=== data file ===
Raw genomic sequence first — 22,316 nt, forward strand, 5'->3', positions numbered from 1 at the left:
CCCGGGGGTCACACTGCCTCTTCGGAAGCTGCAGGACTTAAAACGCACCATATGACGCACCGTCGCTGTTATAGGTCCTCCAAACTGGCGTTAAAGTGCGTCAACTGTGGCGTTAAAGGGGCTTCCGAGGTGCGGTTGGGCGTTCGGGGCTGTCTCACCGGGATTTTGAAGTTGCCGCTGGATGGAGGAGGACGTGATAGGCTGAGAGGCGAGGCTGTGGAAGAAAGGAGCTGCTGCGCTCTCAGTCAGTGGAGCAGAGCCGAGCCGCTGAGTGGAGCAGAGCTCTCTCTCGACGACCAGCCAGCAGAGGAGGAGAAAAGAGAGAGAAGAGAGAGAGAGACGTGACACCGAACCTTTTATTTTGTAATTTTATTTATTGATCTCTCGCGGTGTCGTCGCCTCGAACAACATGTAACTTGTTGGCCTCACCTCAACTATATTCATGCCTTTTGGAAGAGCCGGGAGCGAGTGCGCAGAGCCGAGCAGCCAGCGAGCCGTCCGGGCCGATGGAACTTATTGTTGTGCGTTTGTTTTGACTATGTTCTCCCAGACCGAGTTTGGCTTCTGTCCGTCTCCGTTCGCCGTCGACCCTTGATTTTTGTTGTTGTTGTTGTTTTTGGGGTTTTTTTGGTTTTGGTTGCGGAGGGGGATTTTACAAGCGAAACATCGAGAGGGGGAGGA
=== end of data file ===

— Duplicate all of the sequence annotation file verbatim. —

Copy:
Raw genomic sequence first — 22,316 nt, forward strand, 5'->3', positions numbered from 1 at the left:
CCCGGGGGTCACACTGCCTCTTCGGAAGCTGCAGGACTTAAAACGCACCATATGACGCACCGTCGCTGTTATAGGTCCTCCAAACTGGCGTTAAAGTGCGTCAACTGTGGCGTTAAAGGGGCTTCCGAGGTGCGGTTGGGCGTTCGGGGCTGTCTCACCGGGATTTTGAAGTTGCCGCTGGATGGAGGAGGACGTGATAGGCTGAGAGGCGAGGCTGTGGAAGAAAGGAGCTGCTGCGCTCTCAGTCAGTGGAGCAGAGCCGAGCCGCTGAGTGGAGCAGAGCTCTCTCTCGACGACCAGCCAGCAGAGGAGGAGAAAAGAGAGAGAAGAGAGAGAGAGACGTGACACCGAACCTTTTATTTTGTAATTTTATTTATTGATCTCTCGCGGTGTCGTCGCCTCGAACAACATGTAACTTGTTGGCCTCACCTCAACTATATTCATGCCTTTTGGAAGAGCCGGGAGCGAGTGCGCAGAGCCGAGCAGCCAGCGAGCCGTCCGGGCCGATGGAACTTATTGTTGTGCGTTTGTTTTGACTATGTTCTCCCAGACCGAGTTTGGCTTCTGTCCGTCTCCGTTCGCCGTCGACCCTTGATTTTTGTTGTTGTTGTTGTTTTTGGGGTTTTTTTGGTTTTGGTTGCGGAGGGGGATTTTACAAGCGAAACATCGAGAGGGGGAGGA